Mighty Bike Plays Jazz, Answers the Phone – Reno Gazette-Journal
This was a time of nearly overwhelming publicity, with BEHEMOTH getting splashed all over mainstream media ranging from the Phil Donahue Show to the Wall Street Journal. I had a friend in Reno who arranged for a presentation at UNR, and the next day I did a photo shoot for People Magazine. It was all quite crazy, though in the back of my mind I was fantasizing about making the move to water… dreaming of high-tech kayaks. Still, the show must go on!
Technical transportation: Designer shows off $ 1.2 million project at UNR.
by Steve Timko
April 17, 1992
As Steve Roberts pedals his $1.2 million bicycle, he can chat on the phone, get a fax, play jazz on his Sony compact disc player and Blaupunkt speakers, fight aliens in a video game or type at 35 words per minute.
A tube runs from a 7-liter tank to circulate ice water through a yarmulke-like cap on his head to keep him cool in the heat.
If he stops his bicycle and trailer, which weighs a combined 580 pounds, he can use his shortwave radio powered by his 72-watt solar panel. If he’s not around his telephone, his answering machine takes the call.
If someone wants to subscribe to his “pretty much quarterly” journal, Nomadness, and can only pay by credit card, Roberts has the device for automatically verifying the credit card from the side of the road.
And if someone steals his bicycle, it immediately calls 911 and, through a voice-synthesizing computer chip, tells the dispatcher: “Hello. I’m a bicycle. I’m being stolen.” Then, through its satellite uplink, it gives the dispatcher its longitude and latitude.
Roberts is the designer,pilot and advocate of BEHEMOTH (big electronic human energized machine — only too heavy). He showed it off Thursday at the request of the University of Nevada, Reno Computer Science Department and the Sierra Nevada Chapter of the Association for Computing Machinery.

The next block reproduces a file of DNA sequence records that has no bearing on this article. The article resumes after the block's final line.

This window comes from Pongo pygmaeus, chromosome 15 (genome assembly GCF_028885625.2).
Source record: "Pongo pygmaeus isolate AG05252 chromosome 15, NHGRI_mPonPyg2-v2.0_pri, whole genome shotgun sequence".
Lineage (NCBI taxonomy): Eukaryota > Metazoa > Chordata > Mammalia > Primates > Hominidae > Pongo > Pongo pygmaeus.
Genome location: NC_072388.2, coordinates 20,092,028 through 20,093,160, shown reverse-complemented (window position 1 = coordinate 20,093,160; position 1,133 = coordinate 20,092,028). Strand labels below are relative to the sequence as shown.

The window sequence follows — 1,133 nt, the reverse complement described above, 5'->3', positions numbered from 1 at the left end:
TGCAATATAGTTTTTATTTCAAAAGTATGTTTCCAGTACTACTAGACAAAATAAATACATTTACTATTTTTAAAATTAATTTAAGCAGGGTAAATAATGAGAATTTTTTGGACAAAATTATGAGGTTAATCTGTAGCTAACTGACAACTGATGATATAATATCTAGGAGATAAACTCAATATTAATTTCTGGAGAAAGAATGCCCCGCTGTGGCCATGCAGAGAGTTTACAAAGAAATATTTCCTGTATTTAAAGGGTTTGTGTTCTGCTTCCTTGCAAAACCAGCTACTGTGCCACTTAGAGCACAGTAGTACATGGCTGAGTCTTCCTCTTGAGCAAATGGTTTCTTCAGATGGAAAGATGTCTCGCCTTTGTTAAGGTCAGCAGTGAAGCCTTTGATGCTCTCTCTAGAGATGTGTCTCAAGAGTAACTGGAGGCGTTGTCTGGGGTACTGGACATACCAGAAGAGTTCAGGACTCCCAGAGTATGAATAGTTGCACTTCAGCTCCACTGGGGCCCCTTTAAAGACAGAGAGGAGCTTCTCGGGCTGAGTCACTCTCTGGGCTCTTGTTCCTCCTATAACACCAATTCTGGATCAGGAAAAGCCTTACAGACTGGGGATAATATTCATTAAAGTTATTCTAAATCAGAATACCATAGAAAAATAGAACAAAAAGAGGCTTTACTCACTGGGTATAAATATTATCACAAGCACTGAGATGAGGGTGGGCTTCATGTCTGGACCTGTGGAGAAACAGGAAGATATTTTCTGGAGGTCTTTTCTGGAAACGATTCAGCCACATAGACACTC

Roberts, 39, remains in Reno today for an interview with a People magazine reporter, but BEHEMOTH will not be on display.
The tools and gizmos on Roberts’ bicycle have applications important to more people than just those who favor tape across the bridge of their glasses and plastic pocket protectors for pens.
He can get electronic mail messages from all over the world. With his palm-sized computer and its radio link to the three computers on BEHEMOTH, he doesn’t even have to be near the bicycle to read them.
This is the forerunner of the technology of the future that will allow people to send and receive messages, and perhaps even talk to each other, at virtually all times.
There are devices on his helmet that allow him to control the cursor on his Macintosh computer screen simply by moving his head.
The helmet also has a miniature computer screen for his on-board IBM-compatible computer, a rear-view mirror and two headlights,
He once walked into a fast food restaurant wearing the helmet. The woman behind the cash register was aghast as he approached, so Roberts played along. “I said, ‘Give me a burrito. Resistance is futile.'”
BEHEMOTH is actually the third high-tech bicycle for the college dropout. He has logged 17,000 miles on the bicycles.
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